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Page 1 of 4, showing 10 records out of 31 total, starting on record 1, ending on 10

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Title | Creator | Date Made Visible | None

Tennessee Town Kindergarten, Topeka, Kansas

This photograph shows June Chapman, standing, and Mary Jordan, seated, at tables with their students at Tennessee Town Kindergarten in Topeka, Kansas.

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Orville Chester Brown to Mr. Edwards

Brown, Orville Chester, 1811-1904

Orville C. Brown wrote this letter from Osawatomie to Mr. Edwards, regarding a shipment of school books. He also wrote concerning a common school in the area that would begin classes in May, taught by a Mr. Martin. Brown also mentioned, rather briefly, the needs of the Osawatomie community, including such skilled workers as blacksmiths and carpenters.

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Edward B. Smythe to Hiram Hill

Smythe, Edward B.

Edward Smythe wrote from Manhattan, Kansas Territory, to Hiram Hill in Massachusetts, regarding his experiences in Manhattan. Smythe described his journey West and his newly established lumber business. He found the people of Manhattan to be enjoyable and prosperous. Smythe illustrated their character by describing the ladies' festival planned for the coming week, in which funds will be raised to defray the expenses of constructing a beautiful new schoolhouse. He added that he would now begin his search for a "better half".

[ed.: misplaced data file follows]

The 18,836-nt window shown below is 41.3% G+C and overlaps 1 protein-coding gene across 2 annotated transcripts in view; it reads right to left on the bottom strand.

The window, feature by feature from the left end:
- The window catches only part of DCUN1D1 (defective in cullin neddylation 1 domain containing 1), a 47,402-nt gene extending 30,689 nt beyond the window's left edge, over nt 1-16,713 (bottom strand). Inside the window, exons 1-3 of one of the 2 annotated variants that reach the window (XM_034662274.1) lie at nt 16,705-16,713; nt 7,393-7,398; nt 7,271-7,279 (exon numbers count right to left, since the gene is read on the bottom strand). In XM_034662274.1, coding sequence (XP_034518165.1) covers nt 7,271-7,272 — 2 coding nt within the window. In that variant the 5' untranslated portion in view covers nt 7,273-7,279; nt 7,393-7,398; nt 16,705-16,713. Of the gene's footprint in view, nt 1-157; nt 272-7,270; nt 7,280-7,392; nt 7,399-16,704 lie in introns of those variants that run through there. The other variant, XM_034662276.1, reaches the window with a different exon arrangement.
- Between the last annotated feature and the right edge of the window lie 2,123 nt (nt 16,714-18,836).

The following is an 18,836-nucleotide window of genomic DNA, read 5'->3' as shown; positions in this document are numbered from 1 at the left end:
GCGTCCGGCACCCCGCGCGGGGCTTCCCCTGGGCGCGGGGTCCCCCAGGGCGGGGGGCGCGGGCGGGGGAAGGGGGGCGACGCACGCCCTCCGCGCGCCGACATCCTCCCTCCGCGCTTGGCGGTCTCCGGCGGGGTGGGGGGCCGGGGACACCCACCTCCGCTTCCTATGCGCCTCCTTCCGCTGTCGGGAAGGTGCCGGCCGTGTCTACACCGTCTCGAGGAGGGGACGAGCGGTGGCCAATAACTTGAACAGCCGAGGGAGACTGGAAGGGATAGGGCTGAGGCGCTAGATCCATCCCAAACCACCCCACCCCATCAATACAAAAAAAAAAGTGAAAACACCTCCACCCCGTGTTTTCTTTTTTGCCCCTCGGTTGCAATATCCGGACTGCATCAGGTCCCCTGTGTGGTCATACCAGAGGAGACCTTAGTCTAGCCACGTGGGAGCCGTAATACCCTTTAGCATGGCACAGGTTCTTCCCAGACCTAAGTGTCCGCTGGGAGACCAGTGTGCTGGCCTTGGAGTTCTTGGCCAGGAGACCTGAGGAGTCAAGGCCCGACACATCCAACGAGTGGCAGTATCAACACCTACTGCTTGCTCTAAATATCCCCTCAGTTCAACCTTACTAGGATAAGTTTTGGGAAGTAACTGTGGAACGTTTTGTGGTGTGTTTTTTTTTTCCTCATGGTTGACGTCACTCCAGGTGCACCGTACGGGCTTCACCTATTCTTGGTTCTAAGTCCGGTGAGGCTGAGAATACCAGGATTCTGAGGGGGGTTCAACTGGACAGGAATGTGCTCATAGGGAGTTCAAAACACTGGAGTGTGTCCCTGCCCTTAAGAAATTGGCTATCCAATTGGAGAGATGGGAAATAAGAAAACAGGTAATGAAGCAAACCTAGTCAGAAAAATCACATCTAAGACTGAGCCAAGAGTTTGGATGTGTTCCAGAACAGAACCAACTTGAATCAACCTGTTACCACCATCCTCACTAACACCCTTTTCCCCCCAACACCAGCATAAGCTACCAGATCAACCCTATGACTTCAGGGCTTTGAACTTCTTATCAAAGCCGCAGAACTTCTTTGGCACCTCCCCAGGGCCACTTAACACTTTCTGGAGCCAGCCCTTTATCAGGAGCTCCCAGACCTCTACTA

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Ephraim Nute to Amos Adams Lawrence

Nute, Ephraim

Transcription of a letter from the Amos Adams Lawrence Collection, Massachusetts Historical Society. Ephraim Nute, minister of the Lawrence Unitarian Church, wrote to Amos A. Lawrence in Massachusetts, regarding the subject of a college. A well-attended town meeting had been held in which the idea had been discussed, though all seemed only "a castle in the air" but for Lawrence's "liberal offer" (presumably of funding) which was the "first step toward the realization of his project." The general opinion of the people was that the college should be constructed outside the town limits "on the high prairie or table land." Nute also mentioned the steps being taken to establish free public schools in the city, of upper and lower grades.

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Samuel W. Greer, report

Greer, Samuel W

This printed report was submitted to the Kansas Territorial Legislature by Gov. Medary on January 4, 1860. S. W. Greer, the Territorial Superintendent of Common Schools reported that fifteen counties had submitted reports and schools were taught in 136 districts comprising 7,029 children. He reported on how he visited school districts and included some information on various types of schools in the state. He wrote that the pay for the superintendent was inadequate, due to the value of territorial scrip being worth 30 cents on the dollor. He indicated that he had to use $500 of his own funds in the past year. He wrote about the need to establish normal schools (for training teachers) and to hold teachers' institutes. He wanted to increase the standards for teacher qualifications. He also discussed various aspects of educational methodologies of the period. He included short reports from the following counties: Douglas, Anderson, Jackson, Nemaha, and Osage as well as some statistics from all organized counties. This report was taken from the Journal of the House of Representatives, Kansas Territory, 1859, pages 34 through 82.